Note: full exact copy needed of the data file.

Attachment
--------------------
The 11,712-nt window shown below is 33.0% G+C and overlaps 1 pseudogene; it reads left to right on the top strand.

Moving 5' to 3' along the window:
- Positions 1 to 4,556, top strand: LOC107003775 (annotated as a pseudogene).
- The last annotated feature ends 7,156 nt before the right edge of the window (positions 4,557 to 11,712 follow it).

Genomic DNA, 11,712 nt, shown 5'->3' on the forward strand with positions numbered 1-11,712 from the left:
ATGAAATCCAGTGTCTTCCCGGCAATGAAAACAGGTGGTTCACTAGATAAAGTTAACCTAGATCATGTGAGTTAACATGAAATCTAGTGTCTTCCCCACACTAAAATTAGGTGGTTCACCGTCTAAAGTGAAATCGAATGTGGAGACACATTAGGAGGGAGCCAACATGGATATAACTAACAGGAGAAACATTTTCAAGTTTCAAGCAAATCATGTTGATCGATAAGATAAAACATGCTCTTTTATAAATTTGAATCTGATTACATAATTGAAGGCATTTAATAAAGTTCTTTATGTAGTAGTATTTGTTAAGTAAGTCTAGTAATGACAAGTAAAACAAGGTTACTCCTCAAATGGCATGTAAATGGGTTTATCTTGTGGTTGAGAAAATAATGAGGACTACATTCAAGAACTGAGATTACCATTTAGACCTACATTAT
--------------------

The 11,712-nt window shown below is 33.0% G+C and overlaps 1 pseudogene; it reads left to right on the top strand.

Moving 5' to 3' along the window:
- Positions 1 to 4,556, top strand: LOC107003775 (annotated as a pseudogene).
- The last annotated feature ends 7,156 nt before the right edge of the window (positions 4,557 to 11,712 follow it).

Genomic DNA, 11,712 nt, shown 5'->3' on the forward strand with positions numbered 1-11,712 from the left:
ATGAAATCCAGTGTCTTCCCGGCAATGAAAACAGGTGGTTCACTAGATAAAGTTAACCTAGATCATGTGAGTTAACATGAAATCTAGTGTCTTCCCCACACTAAAATTAGGTGGTTCACCGTCTAAAGTGAAATCGAATGTGGAGACACATTAGGAGGGAGCCAACATGGATATAACTAACAGGAGAAACATTTTCAAGTTTCAAGCAAATCATGTTGATCGATAAGATAAAACATGCTCTTTTATAAATTTGAATCTGATTACATAATTGAAGGCATTTAATAAAGTTCTTTATGTAGTAGTATTTGTTAAGTAAGTCTAGTAATGACAAGTAAAACAAGGTTACTCCTCAAATGGCATGTAAATGGGTTTATCTTGTGGTTGAGAAAATAATGAGGACTACATTCAAGAACTGAGATTACCATTTAGACCTACATTAT